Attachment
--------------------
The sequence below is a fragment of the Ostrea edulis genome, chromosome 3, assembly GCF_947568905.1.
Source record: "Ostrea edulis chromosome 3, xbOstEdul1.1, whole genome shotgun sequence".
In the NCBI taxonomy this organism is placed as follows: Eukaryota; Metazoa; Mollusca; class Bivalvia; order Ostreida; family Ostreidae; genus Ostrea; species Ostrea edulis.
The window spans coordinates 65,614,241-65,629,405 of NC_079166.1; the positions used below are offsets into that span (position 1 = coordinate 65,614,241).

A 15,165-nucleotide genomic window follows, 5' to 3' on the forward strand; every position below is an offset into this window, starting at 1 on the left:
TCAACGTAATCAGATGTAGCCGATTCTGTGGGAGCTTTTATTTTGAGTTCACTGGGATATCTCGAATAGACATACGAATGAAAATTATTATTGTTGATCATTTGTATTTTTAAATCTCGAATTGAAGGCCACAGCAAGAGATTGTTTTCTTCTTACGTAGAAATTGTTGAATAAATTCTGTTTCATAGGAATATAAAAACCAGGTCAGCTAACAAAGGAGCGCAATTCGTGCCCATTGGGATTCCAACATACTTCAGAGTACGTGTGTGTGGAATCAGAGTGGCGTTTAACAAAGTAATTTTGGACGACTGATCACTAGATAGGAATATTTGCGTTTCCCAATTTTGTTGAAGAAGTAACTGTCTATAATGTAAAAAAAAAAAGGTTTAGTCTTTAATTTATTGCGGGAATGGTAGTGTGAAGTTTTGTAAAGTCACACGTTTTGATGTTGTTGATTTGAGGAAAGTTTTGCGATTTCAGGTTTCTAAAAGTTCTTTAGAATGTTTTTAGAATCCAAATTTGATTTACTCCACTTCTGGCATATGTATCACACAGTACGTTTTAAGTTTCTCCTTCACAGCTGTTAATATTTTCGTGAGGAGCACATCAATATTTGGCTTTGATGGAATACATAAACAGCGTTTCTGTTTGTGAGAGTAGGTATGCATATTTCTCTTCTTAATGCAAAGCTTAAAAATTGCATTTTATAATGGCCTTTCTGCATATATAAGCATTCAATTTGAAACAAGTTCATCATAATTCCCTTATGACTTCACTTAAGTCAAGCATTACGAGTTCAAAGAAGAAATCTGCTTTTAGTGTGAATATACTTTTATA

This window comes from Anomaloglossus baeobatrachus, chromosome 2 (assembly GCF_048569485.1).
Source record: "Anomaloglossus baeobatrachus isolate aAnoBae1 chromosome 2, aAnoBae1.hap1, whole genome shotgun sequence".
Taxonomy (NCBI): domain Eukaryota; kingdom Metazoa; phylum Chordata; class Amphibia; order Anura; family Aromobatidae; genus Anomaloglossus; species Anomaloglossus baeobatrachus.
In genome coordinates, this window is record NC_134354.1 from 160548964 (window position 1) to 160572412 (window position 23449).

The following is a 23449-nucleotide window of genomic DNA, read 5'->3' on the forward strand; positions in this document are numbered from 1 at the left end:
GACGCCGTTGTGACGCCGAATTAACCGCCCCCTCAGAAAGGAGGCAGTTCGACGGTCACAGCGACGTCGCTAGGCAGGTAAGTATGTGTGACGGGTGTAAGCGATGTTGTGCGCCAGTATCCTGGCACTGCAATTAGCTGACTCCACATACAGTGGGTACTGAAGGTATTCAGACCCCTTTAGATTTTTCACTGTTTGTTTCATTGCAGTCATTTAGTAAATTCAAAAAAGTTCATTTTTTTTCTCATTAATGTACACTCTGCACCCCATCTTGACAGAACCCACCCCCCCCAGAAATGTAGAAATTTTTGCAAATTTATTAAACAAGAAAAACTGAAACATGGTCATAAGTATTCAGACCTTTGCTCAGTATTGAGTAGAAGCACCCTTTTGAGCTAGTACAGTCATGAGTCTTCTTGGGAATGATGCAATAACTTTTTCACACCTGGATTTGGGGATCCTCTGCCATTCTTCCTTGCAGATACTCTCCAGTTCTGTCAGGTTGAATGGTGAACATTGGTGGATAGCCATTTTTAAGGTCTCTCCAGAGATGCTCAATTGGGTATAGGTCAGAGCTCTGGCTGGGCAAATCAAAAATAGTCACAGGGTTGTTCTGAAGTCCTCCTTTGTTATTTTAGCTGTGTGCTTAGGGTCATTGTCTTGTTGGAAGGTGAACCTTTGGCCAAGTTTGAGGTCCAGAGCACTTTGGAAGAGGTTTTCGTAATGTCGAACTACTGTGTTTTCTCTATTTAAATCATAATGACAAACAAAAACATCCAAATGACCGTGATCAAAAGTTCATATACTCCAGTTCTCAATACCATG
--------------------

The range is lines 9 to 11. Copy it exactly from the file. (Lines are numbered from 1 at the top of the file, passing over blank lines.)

Taxonomy (NCBI): domain Eukaryota; kingdom Metazoa; phylum Chordata; class Amphibia; order Anura; family Aromobatidae; genus Anomaloglossus; species Anomaloglossus baeobatrachus.
In genome coordinates, this window is record NC_134354.1 from 160548964 (window position 1) to 160572412 (window position 23449).

The following is a 23449-nucleotide window of genomic DNA, read 5'->3' on the forward strand; positions in this document are numbered from 1 at the left end: